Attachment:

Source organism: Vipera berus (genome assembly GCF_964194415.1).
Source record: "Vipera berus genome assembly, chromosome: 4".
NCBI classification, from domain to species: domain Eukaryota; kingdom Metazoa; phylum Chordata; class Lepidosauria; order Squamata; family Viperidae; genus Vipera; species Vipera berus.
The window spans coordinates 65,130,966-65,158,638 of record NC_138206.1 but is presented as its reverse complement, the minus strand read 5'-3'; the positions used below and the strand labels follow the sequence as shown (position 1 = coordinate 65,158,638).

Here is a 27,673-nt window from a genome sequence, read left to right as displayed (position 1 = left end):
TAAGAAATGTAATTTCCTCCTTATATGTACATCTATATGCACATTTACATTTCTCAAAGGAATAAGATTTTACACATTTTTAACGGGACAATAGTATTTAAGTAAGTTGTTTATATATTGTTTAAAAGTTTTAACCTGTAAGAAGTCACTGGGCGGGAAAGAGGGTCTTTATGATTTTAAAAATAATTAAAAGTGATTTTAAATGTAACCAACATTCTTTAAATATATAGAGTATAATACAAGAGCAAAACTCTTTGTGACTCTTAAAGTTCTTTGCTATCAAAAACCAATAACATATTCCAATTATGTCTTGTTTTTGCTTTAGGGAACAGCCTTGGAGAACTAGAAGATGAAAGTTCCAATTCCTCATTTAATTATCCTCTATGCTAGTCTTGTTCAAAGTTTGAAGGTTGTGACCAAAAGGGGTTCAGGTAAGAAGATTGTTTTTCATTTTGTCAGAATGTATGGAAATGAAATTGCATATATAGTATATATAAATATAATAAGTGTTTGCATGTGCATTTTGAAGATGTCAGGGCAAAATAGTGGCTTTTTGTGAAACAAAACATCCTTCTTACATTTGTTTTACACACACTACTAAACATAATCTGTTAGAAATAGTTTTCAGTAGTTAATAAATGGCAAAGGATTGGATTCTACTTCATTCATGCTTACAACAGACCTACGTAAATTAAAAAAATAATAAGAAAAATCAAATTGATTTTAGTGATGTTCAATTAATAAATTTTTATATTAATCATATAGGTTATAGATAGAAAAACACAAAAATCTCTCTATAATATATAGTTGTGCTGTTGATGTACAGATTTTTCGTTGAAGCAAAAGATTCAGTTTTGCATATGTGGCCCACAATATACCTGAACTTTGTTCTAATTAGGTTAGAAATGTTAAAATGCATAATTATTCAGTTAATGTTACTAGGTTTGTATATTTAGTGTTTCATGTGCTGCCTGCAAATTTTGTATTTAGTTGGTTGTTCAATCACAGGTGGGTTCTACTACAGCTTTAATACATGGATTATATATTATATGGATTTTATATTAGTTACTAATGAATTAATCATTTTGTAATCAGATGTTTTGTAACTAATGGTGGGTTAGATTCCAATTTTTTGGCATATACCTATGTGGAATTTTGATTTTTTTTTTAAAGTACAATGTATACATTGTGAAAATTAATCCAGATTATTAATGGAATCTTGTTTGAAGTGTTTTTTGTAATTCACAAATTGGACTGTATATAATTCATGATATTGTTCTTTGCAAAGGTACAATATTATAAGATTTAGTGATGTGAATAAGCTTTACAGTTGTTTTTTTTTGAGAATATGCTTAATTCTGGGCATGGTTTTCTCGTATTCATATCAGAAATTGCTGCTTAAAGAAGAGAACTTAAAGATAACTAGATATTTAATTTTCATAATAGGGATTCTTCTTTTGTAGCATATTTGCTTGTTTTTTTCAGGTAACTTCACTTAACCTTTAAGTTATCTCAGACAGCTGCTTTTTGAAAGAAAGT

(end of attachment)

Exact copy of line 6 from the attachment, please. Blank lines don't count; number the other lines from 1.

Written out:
TAAGAAATGTAATTTCCTCCTTATATGTACATCTATATGCACATTTACATTTCTCAAAGGAATAAGATTTTACACATTTTTAACGGGACAATAGTATTTAAGTAAGTTGTTTATATATTGTTTAAAAGTTTTAACCTGTAAGAAGTCACTGGGCGGGAAAGAGGGTCTTTATGATTTTAAAAATAATTAAAAGTGATTTTAAATGTAACCAACATTCTTTAAATATATAGAGTATAATACAAGAGCAAAACTCTTTGTGACTCTTAAAGTTCTTTGCTATCAAAAACCAATAACATATTCCAATTATGTCTTGTTTTTGCTTTAGGGAACAGCCTTGGAGAACTAGAAGATGAAAGTTCCAATTCCTCATTTAATTATCCTCTATGCTAGTCTTGTTCAAAGTTTGAAGGTTGTGACCAAAAGGGGTTCAGGTAAGAAGATTGTTTTTCATTTTGTCAGAATGTATGGAAATGAAATTGCATATATAGTATATATAAATATAATAAGTGTTTGCATGTGCATTTTGAAGATGTCAGGGCAAAATAGTGGCTTTTTGTGAAACAAAACATCCTTCTTACATTTGTTTTACACACACTACTAAACATAATCTGTTAGAAATAGTTTTCAGTAGTTAATAAATGGCAAAGGATTGGATTCTACTTCATTCATGCTTACAACAGACCTACGTAAATTAAAAAAATAATAAGAAAAATCAAATTGATTTTAGTGATGTTCAATTAATAAATTTTTATATTAATCATATAGGTTATAGATAGAAAAACACAAAAATCTCTCTATAATATATAGTTGTGCTGTTGATGTACAGATTTTTCGTTGAAGCAAAAGATTCAGTTTTGCATATGTGGCCCACAATATACCTGAACTTTGTTCTAATTAGGTTAGAAATGTTAAAATGCATAATTATTCAGTTAATGTTACTAGGTTTGTATATTTAGTGTTTCATGTGCTGCCTGCAAATTTTGTATTTAGTTGGTTGTTCAATCACAGGTGGGTTCTACTACAGCTTTAATACATGGATTATATATTATATGGATTTTATATTAGTTACTAATGAATTAATCATTTTGTAATCAGATGTTTTGTAACTAATGGTGGGTTAGATTCCAATTTTTTGGCATATACCTATGTGGAATTTTGATTTTTTTTTTAAAGTACAATGTATACATTGTGAAAATTAATCCAGATTATTAATGGAATCTTGTTTGAAGTGTTTTTTGTAATTCACAAATTGGACTGTATATAATTCATGATATTGTTCTTTGCAAAGGTACAATATTATAAGATTTAGTGATGTGAATAAGCTTTACAGTTGTTTTTTTTTGAGAATATGCTTAATTCTGGGCATGGTTTTCTCGTATTCATATCAGAAATTGCTGCTTAAAGAAGAGAACTTAAAGATAACTAGATATTTAATTTTCATAATAGGGATTCTTCTTTTGTAGCATATTTGCTTGTTTTTTTCAGGTAACTTCACTTAACCTTTAAGTTATCTCAGACAGCTGCTTTTTGAAAGAAAGT